It is not the degree of willing or trying but the way in which the energy is directed that is going to make the willing or trying effective. –Frederick Alexander
Have you noticed moments when you stiffen and lose connection to breath, ease, flow? Are these moments when your dancing suffers? Alexander Technique was developed by performer Frederick Alexander to address problems that tension was creating in his own performance.
Alexander Technique is a somatic movement practice. Soma means “body”. Somatic means “of the body”. Somatic movement practices work by placing attention gently at sites in the body and by observing and releasing habitual patterns that may be preventing easeful movement and optimal function. Practitioners frequently refer to the body as having a mind, or intelligence. Of course, dancers know intuitively that their body has intelligence. Dancers’ bodies remember the steps and technique before their thinking mind does.
“When I first came to the Alexander Technique,” says Melbourne choreographer, dancer and educator Fiona Bryant, “I was struggling with perfectionism and the way that this meant I had literally worn my body (and mind) out. I was exhausted, and my progress had plateaued. I recognized that if I kept going at this rate, I would not be able to sustain a career in dance.”
Alexander believed that “you can’t get rid of tension by adding tension”, and the practice often involves taking dancers back to very basic movements, so that the person can become very attentive to the slightest nuances in his/her patterns of movement.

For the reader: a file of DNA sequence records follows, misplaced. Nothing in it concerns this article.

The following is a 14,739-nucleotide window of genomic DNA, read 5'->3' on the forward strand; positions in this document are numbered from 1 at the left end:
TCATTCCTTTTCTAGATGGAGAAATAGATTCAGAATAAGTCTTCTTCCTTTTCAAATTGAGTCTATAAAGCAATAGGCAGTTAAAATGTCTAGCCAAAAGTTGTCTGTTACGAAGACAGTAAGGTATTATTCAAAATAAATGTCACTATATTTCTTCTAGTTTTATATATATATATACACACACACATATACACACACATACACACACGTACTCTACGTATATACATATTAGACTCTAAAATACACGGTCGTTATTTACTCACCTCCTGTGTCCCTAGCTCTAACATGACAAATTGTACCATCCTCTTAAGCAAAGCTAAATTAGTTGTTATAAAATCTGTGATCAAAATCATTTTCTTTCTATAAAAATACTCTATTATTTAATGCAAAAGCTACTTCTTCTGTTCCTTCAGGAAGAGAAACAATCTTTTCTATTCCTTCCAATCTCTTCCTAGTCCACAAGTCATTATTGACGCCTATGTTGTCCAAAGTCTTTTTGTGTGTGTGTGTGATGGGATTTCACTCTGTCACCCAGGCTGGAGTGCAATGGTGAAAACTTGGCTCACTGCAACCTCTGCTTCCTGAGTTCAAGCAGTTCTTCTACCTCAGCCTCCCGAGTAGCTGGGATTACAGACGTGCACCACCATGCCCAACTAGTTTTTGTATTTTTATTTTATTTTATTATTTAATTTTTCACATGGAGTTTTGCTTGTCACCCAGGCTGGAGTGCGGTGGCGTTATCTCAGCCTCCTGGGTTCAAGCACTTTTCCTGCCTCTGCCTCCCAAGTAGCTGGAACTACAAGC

“My first lessons were about re-gathering energy by learning to work in a much more efficient and easeful manner,” Bryant explains. “This requires becoming conscious of one’s inner dialogue and ensuring there is a clarity of intention instead of incessantly pushing or striving for (oftentimes) ambiguous or unattainable ideals.”
Alexander Technique is generally taught one-to-one, as it works with idiosyncratic movements and postures that a person has built up over time. This is not so much habits like needing a cup of coffee in the morning or always carrying your bag on one side of your body, but habits of the way in which we sense our bodies to be moving and then approach physical challenges. The technique works with where muscular tensions are restricting function, so it can be really useful for dancers who stiffen or brace to achieve skills.
“Initially, dancers often seek the Alexander Technique because they are recovering from injury, or injure themselves often and have heard the work might help,” says educator Cathy Madden. “Or, they realise that they are rehearsing and rehearsing and rehearsing and not actually improving. The Alexander Technique gives them the means to make their practices effective.”
Rebecca Nettl-Fiol is professor of dance at University of Illinois, where she teaches a class on Alexander Technique for dancers. She says, “Mainly, I think [students] want to refine their technique and their understanding of how the body works. Some come with chronic injuries and are interested in finding out the causes and strategies for working their way out of these injuries.”
“Alexander Technique will be very difficult to engage with if one is resistant to change, or if one is looking for a ‘quick fix’,” adds Bryant. “I often remind myself and my students that our habitual ways didn’t arrive overnight, so it’s not reasonable to expect these can change in one Alexander Technique lesson.”
For more information on Alexander Technique, or to find a teacher, here are some contacts and information:
Australian Society for Teachers of Alexander Technique
American Society for Alexander Technique
Dance and the Alexander Technique: Exploring the Missing Link, by Rebecca Nettl-Fiol and Luc Vanier
Integrative Alexander Technique Practice for Performing Artists: Onstage Synergy, by Cathy Madden
By Tamara Searle of Dance Informa.
Photo (top): Fiona Bryant teaching Alexander Technique to Chloe Chignell. Photo courtesy of Cathy Madden.